Divorce is the formal termination or legal dissolution of a marriage. Every nation has distinct laws safeguarding the rights of both the spouses in a marriage. In India, the laws take into account religious distinctions. Divorce of Hindus, Sikhs and Jains is governed by the Hindu Marriage Act of 1955, divorce of Muslims is governed by the Dissolution of Muslim Marriages Act of 1939 and Christians need to follow the laws laid down under the Indian Divorce Act of 1869. There are separate laws for inter-cast or inter-religion marriages. These fall under the Special Marriage Act of 1954.
The process of getting a divorce in India may not be as easy as it is in the western countries. It may take years to terminate a marriage contract. This makes it important for the petitioner to go through the proceedings carefully, which include the application procedures and documents to be submitted.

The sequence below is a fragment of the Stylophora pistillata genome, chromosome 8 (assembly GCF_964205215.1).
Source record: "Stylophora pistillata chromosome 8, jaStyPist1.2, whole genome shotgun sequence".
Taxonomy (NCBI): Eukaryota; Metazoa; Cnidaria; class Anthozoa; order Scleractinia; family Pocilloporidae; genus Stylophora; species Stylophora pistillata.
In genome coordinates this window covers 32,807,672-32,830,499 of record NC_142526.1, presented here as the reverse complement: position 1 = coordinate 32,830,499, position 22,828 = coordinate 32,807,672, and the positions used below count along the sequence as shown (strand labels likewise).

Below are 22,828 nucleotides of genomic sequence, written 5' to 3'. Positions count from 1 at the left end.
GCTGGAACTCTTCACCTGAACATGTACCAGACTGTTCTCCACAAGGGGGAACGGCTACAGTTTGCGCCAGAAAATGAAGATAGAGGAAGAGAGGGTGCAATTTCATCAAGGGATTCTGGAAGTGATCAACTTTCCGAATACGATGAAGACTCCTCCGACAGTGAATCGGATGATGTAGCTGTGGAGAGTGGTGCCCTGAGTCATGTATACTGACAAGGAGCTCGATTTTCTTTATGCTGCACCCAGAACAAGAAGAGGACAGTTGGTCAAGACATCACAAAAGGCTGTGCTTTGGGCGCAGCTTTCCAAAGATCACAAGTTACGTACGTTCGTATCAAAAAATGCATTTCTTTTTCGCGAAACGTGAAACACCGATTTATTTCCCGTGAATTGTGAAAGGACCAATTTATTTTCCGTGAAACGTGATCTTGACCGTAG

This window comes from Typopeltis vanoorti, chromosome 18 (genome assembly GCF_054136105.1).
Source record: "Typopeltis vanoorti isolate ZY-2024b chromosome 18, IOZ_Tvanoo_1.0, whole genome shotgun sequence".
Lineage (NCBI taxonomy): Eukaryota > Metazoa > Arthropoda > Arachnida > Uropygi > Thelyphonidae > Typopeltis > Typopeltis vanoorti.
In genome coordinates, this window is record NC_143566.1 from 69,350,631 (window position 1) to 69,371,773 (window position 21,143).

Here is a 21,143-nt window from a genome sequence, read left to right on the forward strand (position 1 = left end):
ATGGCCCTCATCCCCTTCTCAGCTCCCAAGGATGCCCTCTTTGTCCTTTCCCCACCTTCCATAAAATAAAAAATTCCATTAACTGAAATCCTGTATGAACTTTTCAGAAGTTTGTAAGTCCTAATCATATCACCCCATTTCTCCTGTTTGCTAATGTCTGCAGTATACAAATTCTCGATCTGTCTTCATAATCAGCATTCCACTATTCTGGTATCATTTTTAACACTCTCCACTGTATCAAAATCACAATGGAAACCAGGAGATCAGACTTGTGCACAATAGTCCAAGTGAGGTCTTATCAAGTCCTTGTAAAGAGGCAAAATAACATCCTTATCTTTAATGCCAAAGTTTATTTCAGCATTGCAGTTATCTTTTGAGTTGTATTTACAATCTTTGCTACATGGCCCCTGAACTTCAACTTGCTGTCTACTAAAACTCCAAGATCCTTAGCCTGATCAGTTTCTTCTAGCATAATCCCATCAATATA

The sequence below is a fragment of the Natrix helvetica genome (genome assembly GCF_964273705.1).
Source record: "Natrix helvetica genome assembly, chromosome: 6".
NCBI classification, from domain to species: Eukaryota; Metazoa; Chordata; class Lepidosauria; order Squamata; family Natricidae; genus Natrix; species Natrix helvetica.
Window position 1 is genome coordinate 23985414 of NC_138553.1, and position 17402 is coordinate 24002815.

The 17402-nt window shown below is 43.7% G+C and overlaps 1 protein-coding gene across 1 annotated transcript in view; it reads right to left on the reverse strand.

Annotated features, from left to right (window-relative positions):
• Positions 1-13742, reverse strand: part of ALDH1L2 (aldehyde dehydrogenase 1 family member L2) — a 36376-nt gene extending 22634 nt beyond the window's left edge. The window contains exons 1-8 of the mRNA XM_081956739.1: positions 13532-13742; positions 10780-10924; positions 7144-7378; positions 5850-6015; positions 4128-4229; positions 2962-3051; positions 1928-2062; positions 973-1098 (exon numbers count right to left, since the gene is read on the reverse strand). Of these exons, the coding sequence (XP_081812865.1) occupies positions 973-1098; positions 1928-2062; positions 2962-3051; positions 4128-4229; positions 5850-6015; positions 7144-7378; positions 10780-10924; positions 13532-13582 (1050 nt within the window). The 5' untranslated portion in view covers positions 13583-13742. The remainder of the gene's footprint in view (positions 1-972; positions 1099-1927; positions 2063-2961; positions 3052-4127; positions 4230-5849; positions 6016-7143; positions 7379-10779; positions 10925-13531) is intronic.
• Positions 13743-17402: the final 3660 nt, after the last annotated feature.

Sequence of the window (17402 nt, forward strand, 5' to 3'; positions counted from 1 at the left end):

German heiress Katrin Radmacher, one of the richest women in Germany, has been sued by her estranged French husband, Nicolas Granatino for obtaining a higher divorce settlement. Radmacher, worth approximately £100m, had signed a prenuptial agreement with Granatino before solemnizing their wedding in 1998 in London. Granatino is, however, challenging the legal validity of the prenup.
In most Indian homes, the concept of marriage and marital vows is undergoing sea change. No, this is not Page 3 reporting but it doesn’t mean we can’t share the much hidden, unspoken truths about divorces in India and how they are ‘manipulated’ in courts of law. Here's a cynical, realistic take to begin with: